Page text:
MONTGOMERY, Ala. -- Newly discovered letters between Alabama's environmental chief and top doctor reveal their concerns about potential health risks from PFAS chemicals, a position they have not embraced publicly.
The letters also show the state's top environmental regulator has made multiple requests -- spanning 11 years -- for Alabama to establish PFAS human health standards.
The Alabama Department Environmental Director goes as far as to say PFAS chemical concerns have put the state in an "untenable situation" due to the lack of enforceable standards.
But no standards have been established, records show.
In a letter dated September 27, 2018, Alabama Department of Environmental Management (ADEM) Director Lance Lefleur renewed his request for the Alabama Department of Public Health (ADPH) to create enforceable drinking water standards for PFAS chemicals. Lefleur sent the letter three days after WHNT News 19 reported that Lawrence County residents felt abandoned by the state of Alabama after unhealthy levels of PFAS chemicals were found in their drinking water in 2016.
"Uncertainty about appropriate cleanup and instream values, coupled with concerns about other PFAS chemicals, has resulted in the untenable situation of knowing there is a potential health risk associated with PFAS but having no enforceable drinking water and environmental standards to address that risk," wrote Lefleur.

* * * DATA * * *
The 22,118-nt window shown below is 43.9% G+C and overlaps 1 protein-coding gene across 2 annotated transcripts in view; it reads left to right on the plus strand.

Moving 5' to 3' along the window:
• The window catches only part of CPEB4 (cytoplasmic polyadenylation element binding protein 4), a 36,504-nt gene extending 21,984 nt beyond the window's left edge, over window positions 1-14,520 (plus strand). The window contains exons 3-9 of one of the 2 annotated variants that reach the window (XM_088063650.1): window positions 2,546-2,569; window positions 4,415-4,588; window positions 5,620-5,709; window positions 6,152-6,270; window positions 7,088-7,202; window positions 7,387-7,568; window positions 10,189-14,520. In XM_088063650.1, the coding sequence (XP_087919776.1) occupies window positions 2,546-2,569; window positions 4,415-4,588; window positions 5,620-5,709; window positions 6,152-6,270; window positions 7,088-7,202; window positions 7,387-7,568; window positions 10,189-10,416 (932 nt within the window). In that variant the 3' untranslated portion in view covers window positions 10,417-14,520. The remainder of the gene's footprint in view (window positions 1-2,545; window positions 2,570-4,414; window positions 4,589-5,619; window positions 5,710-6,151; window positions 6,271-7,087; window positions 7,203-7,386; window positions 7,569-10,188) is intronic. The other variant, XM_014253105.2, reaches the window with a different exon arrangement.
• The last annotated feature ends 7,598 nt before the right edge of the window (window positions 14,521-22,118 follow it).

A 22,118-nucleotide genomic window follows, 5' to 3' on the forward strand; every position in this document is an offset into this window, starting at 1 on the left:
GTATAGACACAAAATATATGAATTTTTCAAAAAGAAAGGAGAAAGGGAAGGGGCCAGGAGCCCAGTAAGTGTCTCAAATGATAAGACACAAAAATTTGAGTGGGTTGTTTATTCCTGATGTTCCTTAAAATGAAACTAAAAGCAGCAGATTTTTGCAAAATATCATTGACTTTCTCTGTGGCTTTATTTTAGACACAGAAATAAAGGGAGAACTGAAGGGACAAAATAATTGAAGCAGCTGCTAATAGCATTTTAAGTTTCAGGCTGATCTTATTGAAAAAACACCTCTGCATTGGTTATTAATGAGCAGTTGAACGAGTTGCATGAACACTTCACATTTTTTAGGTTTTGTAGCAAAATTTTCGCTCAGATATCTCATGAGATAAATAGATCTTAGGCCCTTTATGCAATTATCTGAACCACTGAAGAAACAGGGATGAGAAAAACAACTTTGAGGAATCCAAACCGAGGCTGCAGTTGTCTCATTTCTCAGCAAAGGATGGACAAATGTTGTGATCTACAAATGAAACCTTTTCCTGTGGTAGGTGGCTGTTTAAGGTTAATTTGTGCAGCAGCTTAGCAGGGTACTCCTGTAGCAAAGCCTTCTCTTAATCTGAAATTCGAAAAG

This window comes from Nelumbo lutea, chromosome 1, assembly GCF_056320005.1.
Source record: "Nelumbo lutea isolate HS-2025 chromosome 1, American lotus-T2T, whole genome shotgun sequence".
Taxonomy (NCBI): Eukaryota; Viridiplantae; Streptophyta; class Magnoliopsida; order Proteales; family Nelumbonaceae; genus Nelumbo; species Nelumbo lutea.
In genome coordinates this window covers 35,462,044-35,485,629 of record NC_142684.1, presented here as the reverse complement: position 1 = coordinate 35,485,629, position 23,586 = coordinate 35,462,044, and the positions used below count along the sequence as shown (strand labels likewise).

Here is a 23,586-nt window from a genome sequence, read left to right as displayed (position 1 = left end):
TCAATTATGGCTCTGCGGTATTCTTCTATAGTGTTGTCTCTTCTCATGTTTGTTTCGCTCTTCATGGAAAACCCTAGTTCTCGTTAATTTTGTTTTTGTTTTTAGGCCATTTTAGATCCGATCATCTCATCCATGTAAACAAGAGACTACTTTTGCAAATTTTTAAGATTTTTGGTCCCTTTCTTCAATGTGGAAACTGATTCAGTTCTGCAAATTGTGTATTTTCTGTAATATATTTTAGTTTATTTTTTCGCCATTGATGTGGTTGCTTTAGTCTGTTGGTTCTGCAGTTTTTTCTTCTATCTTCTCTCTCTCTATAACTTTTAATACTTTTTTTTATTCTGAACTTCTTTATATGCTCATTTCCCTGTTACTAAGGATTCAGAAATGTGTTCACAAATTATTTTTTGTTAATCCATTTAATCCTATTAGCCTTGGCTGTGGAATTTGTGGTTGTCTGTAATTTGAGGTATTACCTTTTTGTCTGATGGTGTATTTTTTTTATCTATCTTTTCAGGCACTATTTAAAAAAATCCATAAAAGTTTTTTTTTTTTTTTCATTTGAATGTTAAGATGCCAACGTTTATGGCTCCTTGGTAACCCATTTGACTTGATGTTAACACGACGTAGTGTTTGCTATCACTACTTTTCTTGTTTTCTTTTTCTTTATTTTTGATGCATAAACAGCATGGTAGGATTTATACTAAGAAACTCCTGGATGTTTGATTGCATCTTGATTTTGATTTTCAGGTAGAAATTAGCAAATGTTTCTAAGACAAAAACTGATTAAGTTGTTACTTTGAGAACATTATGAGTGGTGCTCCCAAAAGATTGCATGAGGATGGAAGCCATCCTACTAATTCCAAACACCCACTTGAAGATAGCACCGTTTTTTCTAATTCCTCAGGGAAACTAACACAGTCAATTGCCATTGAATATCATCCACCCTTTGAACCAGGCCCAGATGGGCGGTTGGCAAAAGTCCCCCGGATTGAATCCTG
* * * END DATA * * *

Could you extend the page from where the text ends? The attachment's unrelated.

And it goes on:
Lefleur noted that the Environmental Protection Agency's health advisory of 70 parts per trillion of PFOA and PFOS chemicals in drinking water is not enforceable in Alabama.
September 2018 wasn't the first time Lefleur asked ADPH to create drinking water standards for the chemicals. He made the same request of ADPH in 2011. And former ADEM Director Trey Glenn requested PFAS drinking water standards in 2007 after it was identified that 3M and Daikin America produced the chemicals at their plants in Decatur.
Doctor Scott Harris, with ADPH, did respond three months after Lefleur made the third request. Harris told the environmental chief ADPH is aware and shares concerns regarding PFAS chemical contamination. Harris noted that the lack of enforceable standards for drinking water and environmental management is unsatisfactory.
The state's top doctor proposed a PFAS workgroup with ADEM to determine the extent of PFAS chemical problems statewide and if health standards are "technically feasible."
Harris told Lefleur ADPH reviews evidence as it emerges. Still, at the time, the agency did not plan to deviate from the federal health advisory of 70 parts per trillion of PFOA and PFOS chemicals.
In a January response letter to Harris, Lefleur agreed that the state will use the EPA's non-enforceable health advisory limits until the federal government adopts regulatory standards for PFAS chemicals.